Friends, much for the Tampa Bay Rays being a team of destiny. I was among those who was concerned that the Rays would carry their momentum into their ALDS series against the Texas Rangers and make life difficult, if not even upset them. Ahhh, but the Rangers were like a tiger lying in wait for its prey, or should I say, Ray. :-) The Rangers pitching was strong enough, despite a bum outing by C.J. Wilson in game one. I believe he will be better in the ALCS. As usual, it was the Rangers bats that carried them. How about that Adrian Beltre? He looks like a pretty decent off-season pick up at this point. His three home runs in the clincher against the Rays is the stuff of legend...and if he continues to hit like this, he might just have a legendary post-season. I wasn't certain going into the post-season, but I do believe the Rangers are hungry. It remains to be seen whether they will be playing the Tigers or Yankees (and this will be determined tonight in game 5 of their series), but either way, I like the way the Rangers are peaking at this time. I hope that they can fulfill heir dream and win the World Series that eluded them last year.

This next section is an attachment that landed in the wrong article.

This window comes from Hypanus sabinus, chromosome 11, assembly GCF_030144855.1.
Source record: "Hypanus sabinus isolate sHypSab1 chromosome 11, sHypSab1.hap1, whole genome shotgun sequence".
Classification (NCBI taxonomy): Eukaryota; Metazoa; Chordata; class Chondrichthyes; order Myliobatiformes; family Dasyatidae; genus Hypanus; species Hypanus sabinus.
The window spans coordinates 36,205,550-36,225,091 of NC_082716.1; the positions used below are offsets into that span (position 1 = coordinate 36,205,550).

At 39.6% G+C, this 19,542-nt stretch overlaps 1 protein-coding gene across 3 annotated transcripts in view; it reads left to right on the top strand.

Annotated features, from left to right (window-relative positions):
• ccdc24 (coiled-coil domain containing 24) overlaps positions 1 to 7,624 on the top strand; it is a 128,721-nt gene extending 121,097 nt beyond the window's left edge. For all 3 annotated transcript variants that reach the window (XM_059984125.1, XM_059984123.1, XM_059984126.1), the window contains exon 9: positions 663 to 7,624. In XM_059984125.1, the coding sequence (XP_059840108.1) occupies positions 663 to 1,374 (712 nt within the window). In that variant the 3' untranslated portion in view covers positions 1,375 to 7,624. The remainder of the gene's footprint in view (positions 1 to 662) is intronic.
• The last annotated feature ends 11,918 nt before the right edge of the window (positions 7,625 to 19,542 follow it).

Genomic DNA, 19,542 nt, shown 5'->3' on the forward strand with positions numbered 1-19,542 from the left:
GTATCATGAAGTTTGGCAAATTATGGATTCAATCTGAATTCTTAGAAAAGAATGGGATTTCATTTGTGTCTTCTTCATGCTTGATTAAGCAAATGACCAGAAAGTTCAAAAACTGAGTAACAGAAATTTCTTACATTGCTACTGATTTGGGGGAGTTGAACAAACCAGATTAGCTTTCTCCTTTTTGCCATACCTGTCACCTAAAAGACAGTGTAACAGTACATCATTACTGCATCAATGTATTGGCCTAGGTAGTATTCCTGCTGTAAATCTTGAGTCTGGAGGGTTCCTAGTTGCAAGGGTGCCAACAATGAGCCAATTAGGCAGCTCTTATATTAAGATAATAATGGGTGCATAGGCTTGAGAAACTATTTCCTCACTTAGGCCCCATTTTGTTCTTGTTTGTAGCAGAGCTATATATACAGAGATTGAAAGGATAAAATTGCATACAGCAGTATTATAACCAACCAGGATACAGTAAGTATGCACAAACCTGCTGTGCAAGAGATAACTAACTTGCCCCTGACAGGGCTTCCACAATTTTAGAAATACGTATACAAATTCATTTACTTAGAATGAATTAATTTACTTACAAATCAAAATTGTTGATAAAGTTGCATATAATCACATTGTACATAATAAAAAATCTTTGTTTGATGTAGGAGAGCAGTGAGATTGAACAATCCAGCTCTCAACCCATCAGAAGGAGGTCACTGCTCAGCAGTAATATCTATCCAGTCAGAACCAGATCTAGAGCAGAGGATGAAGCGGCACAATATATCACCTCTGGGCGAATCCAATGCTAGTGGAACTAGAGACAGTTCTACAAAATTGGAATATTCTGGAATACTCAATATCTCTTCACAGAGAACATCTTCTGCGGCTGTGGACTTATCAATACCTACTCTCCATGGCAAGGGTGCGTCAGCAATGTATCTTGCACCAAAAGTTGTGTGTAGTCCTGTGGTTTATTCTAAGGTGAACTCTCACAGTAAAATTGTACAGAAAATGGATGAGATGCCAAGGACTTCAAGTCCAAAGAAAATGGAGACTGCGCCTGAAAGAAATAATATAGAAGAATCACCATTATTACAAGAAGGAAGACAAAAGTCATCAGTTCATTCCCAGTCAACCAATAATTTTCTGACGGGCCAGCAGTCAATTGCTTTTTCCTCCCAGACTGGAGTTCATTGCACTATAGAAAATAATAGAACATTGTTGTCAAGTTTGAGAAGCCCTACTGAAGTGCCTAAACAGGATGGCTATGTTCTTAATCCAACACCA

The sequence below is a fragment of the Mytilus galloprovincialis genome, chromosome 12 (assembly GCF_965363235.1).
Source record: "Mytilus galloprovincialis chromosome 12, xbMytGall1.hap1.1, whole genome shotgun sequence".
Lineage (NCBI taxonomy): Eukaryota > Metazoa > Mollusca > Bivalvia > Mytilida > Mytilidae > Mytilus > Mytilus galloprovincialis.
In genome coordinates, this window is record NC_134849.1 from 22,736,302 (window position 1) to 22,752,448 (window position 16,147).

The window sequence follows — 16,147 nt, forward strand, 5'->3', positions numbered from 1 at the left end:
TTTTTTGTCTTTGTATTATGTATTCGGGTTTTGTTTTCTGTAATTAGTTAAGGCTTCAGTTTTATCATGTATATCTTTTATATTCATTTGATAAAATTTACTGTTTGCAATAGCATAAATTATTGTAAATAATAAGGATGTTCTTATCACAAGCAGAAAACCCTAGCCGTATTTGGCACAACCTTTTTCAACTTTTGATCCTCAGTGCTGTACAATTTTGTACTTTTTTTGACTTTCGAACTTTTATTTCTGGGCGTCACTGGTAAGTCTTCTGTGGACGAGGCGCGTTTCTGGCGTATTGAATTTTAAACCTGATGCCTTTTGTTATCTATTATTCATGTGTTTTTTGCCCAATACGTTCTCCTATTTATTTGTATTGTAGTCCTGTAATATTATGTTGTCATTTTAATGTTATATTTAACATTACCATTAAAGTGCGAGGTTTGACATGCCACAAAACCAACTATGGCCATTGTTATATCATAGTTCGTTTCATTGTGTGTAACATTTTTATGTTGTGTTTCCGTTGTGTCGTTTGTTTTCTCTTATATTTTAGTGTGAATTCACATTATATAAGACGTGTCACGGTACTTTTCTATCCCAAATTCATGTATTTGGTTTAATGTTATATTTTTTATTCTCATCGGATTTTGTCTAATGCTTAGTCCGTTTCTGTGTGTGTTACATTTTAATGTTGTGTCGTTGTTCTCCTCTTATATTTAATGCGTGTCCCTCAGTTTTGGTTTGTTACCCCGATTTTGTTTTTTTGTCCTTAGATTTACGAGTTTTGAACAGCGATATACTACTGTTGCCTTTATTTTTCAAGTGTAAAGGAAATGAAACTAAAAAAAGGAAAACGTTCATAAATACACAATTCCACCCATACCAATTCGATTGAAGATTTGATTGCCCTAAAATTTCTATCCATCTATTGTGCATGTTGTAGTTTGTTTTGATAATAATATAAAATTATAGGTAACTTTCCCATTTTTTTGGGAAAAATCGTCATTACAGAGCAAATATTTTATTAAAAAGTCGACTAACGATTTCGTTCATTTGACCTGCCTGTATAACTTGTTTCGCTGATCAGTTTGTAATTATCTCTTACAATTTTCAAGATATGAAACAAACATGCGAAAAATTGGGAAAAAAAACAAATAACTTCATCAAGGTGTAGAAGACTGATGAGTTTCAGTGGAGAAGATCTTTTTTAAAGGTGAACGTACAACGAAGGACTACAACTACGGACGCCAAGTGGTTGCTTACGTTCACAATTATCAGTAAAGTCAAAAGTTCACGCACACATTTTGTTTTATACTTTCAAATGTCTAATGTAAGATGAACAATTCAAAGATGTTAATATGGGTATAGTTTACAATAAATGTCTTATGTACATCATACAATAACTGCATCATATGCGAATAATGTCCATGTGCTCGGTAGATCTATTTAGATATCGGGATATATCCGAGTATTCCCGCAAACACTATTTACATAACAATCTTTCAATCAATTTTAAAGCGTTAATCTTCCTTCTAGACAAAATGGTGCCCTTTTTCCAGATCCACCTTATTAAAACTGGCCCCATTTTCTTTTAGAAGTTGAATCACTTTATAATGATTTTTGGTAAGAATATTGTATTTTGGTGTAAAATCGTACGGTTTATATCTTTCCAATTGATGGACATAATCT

Speaking of series ending games, all three remaining LDS games (today and tomorrow) are going to be game 5s. This could be interesting...and hopefully exciting. I doubt that it will be as exciting as the final day of the regular season...which was only the most exciting day in MLB history, with the Cardinals and Rays getting in to the playoffs and the Red Sox and Braves completing their September collapses. Nonetheless, this post-season is just as unpredictable in so many ways. So far, the home team has won every game in the Brewers/Diamondbacks, it would seem to be advantage Brewers, but anything can happen. The Cardinals have been hanging tough with the Phillies, but I have a hard time not seeing the Phillies advance at home, but once again... The big question that Rangers fans have been asking is -- who would they rather have the Rangers face in the ALCS...the Yankees or the Tigers? The opinion seems to be split. I said that I would rather see them face the Yankees early on in the playoffs, but now, I think the Tigers are less fearsome...but either opponent is going to be tough. All I can say is -- go Rangers!

Blessings, Don